Digital Fingerprinting: A Closer Look.

At first glance, digital fingerprinting might seem like a boon for e-commerce managers. Tracking user behavior without relying on cookies can offer unparalleled insights. However, the invasive nature of digital fingerprinting, which often operates without user knowledge or consent, raises significant ethical and privacy concerns. In an era where consumers are becoming increasingly aware of their digital rights, the use of such covert tracking methods can be detrimental to brand reputation

 

Additional Considerations

Private Browsing and Incognito Mode:
Users who employ private browsing modes, such as incognito mode, may not be tracked using cookies. However, digital fingerprinting can still be used to track their online activity, as it does not rely on browser storage.

Ad Blockers:
Ad blockers can interfere with cookie tracking, but they do not affect digital fingerprinting. This means that even with an ad blocker enabled, websites can still use digital fingerprinting to track user behavior.

Browser Fingerprint and Device Fingerprinting:
Digital fingerprinting is often referred to as browser fingerprinting, as it is based on the unique combination of browser settings and device attributes. Device fingerprinting is a broader term that encompasses digital fingerprinting, as it involves tracking devices rather than just browsers.

Tracking People and Online Activity:
Both cookies and digital fingerprinting can be used to track people across different websites they visit. However, digital fingerprinting can track online activity more comprehensively than cookies, as it does not rely on browser storage.

IP Address and Online Tracking:
Digital fingerprinting can also include the user’s IP address as part of the unique identifier, which can be used to track their online activity across different devices and networks.By understanding the differences between cookies and digital fingerprinting, you can make informed decisions about how to balance user privacy with the need for targeted marketing and analytics. It is crucial to prioritize user trust and transparency, while also considering the business requirements and technological advancements in the digital landscape.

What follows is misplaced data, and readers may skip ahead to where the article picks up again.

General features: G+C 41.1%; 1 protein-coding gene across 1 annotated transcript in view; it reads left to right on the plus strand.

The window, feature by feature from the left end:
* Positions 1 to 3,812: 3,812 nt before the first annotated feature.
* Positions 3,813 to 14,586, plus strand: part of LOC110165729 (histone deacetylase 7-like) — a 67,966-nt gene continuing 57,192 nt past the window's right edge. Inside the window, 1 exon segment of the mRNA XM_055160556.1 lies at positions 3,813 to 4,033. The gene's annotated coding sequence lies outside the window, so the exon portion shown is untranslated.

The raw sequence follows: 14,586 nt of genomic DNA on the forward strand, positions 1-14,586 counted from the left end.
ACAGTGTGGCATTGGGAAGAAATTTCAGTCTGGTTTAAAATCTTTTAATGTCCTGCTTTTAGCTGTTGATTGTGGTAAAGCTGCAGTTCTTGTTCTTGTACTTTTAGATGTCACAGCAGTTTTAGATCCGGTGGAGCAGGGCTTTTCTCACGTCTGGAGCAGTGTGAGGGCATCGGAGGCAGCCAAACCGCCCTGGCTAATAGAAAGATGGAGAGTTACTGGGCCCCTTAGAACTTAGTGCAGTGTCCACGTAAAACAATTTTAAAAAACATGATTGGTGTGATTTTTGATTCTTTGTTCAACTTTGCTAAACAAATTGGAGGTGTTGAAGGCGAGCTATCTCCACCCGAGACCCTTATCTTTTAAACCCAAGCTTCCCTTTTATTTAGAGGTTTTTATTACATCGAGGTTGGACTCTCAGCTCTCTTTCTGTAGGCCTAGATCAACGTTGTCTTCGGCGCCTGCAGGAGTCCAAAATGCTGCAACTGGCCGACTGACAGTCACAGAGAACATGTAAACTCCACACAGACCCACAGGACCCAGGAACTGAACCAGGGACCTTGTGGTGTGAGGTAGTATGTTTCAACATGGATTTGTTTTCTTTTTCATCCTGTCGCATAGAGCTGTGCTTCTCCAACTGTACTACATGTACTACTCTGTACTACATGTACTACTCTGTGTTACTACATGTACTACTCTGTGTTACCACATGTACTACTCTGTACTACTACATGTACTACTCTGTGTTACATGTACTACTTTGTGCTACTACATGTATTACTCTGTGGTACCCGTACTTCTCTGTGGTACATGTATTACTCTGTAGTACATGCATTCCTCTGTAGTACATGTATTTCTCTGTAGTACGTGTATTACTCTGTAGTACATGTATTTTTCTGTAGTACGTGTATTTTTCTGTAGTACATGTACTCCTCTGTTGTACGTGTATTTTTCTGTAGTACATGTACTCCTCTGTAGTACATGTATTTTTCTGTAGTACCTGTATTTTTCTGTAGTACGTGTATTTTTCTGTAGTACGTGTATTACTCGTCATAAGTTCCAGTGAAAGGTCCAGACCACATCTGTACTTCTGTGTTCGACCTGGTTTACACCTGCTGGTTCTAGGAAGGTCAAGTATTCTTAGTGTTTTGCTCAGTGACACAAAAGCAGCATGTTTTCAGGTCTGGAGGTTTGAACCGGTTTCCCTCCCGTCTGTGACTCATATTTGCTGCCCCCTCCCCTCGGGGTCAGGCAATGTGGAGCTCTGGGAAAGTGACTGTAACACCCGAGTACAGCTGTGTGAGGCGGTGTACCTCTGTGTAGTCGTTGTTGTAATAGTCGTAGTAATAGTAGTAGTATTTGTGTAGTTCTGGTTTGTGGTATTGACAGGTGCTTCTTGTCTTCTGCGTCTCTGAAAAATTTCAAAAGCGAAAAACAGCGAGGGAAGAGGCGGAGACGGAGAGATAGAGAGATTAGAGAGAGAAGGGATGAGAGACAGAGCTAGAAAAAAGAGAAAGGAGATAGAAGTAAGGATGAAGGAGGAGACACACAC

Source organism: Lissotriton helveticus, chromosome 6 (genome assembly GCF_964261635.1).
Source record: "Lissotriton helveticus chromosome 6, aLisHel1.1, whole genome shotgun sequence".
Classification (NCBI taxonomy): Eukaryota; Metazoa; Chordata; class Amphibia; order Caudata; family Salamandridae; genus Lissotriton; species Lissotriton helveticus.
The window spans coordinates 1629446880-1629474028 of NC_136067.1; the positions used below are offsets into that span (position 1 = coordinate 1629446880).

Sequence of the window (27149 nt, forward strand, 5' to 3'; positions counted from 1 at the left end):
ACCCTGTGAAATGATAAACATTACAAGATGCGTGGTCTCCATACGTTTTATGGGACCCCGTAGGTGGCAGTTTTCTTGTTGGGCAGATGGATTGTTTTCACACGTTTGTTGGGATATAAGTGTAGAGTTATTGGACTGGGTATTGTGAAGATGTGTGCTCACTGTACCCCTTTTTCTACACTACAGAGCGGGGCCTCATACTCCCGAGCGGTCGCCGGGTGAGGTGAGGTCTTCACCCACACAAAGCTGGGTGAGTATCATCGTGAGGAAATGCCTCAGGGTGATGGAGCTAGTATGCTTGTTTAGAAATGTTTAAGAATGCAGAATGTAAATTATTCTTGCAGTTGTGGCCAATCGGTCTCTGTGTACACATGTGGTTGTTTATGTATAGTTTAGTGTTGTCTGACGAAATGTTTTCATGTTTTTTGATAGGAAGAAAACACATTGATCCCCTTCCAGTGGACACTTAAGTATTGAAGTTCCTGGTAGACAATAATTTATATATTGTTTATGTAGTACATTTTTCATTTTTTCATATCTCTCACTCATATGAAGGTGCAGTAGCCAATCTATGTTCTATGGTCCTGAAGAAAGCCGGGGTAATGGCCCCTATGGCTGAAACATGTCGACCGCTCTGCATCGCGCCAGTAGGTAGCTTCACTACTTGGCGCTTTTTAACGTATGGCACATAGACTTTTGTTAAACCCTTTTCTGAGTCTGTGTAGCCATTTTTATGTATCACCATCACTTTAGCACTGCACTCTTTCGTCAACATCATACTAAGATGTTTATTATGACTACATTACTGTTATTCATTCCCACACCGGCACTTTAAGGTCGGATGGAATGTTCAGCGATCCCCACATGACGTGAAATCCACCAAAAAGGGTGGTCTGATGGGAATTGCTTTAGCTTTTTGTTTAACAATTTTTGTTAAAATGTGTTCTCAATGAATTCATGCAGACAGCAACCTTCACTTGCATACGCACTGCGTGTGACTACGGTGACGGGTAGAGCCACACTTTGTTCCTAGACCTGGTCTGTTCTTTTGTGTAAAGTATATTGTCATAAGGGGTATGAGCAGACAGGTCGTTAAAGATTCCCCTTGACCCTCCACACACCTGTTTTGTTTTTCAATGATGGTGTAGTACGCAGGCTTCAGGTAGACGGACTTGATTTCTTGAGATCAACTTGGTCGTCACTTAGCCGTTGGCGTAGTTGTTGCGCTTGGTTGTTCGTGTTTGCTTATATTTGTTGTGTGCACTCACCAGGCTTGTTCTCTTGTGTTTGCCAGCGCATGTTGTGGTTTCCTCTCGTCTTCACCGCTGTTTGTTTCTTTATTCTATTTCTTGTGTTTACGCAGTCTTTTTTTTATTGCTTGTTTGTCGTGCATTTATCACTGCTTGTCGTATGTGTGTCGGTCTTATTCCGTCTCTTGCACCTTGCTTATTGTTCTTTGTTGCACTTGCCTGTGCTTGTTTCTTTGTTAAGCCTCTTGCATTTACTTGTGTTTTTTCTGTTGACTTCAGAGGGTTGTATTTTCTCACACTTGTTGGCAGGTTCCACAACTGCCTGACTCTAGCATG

Conclusion:

As observed in the table, both technologies are very similar. They both create a user ID, which can be hashed or not, to measure individual user behavior. The MAJOR difference is that cookies operate from the user’s device, whereas digital fingerprinting does not. However, the requirement of inserting cookies into the user’s device grants the user the authority to reject cookies. On the other hand, with digital fingerprinting technology, the user does not have that option.

The “cookie” has been demonized, but in reality, we find that digital fingerprinting technology works very similarly to cookies. However, the key difference lies in the fact that users cannot indicate that they do not want to be tracked with digital fingerprinting as they can with cookies.

 
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If you’re noticing a decline in traffic within your web analytics tools, it isn’t necessarily because of GDPR or ePrivacy Regulations, nor is it due to the cookie banner. The reason is that users do not want to be tracked and are opposed to cookie placement